Tuesday, 20 December 2011
Living in Roscommon
We are now living, at least part of the time, at the Roscommon house, planning to retreat every now and then to the Silverwoods with bags of dirty washing (and grungy bods)like teenagers coming home to Mum at the end of term. This just while there is no power or water on site. So we work through that first evening and then through Sunday and the morning of Monday getting started on the proper project, which should see us all entertained for the next three to six months.
First job is removing the plasterboard sheeting from the east end of the house in the big upstairs bedroom. This is our last chimney and we are looking to reveal a fire place which we can then rod out, clear of jackdaw nests and leave open as we have for the other three. An early punch through the boarding reveals a load of what looks like damp peat behind the plasterboard, so we think we have scored a direct hit first time. But this is not to be. The peat proves to be only a few inches deep, behind which is stone and cement. We start to open up going right and left, and digging out the peat but if there is a fireplace here then its a blocked up one. We can see where the chimney breast goes up, with its shoulders but if there was ever a hole, then it's now stone with a cement screed over. The stud wall goes straight across the room 'ignoring' the shape, so it's half an inch from the screed in some places,9 inches away, braced on horizontal struts in others.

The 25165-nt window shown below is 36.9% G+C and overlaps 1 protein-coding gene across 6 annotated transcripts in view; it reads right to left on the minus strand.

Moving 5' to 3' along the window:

This work goes on punctuated by coffee and smoke breaks, broken by meals wrangled on the hot range, and beginning an ending pretty much with the daylight. We get up at 08:30 as it's getting light, light fires and start breakfast, and by 16:30 ish we are running out of light. We can carry on a bit with artificial light but we have no mains voltage yet, so it's all propane gaz camping lights and battery powered 'torches' and work-lights. Inspired by Diamond's John (and Basil from the Cambria) we also clear away any debris after each short burst of destruction - "squaring away" the rubble and wooden stuff carrying it down to the rubble pile in buckets or rubble sacks, separating the wood into potential kindling and bonfire, burning what can be burned on the bonfire.
Mike-the-Cows has now dragged the old VW Golf out of the brambles with a tractor and left it down by the gate for collection (we hope) later. This has become the place to put scrap metal, hoping that the person who takes the car will also take the scrap. There are two old cookers, a very old pre-electric washing machine with mangle, a fridge lying on it's back like a chest-freezer now filled with rusty tools, nails, brackets, bits of hinge and unidentified farm-related bits.
This is turning into a long post, so I'll break off now and return to this soon.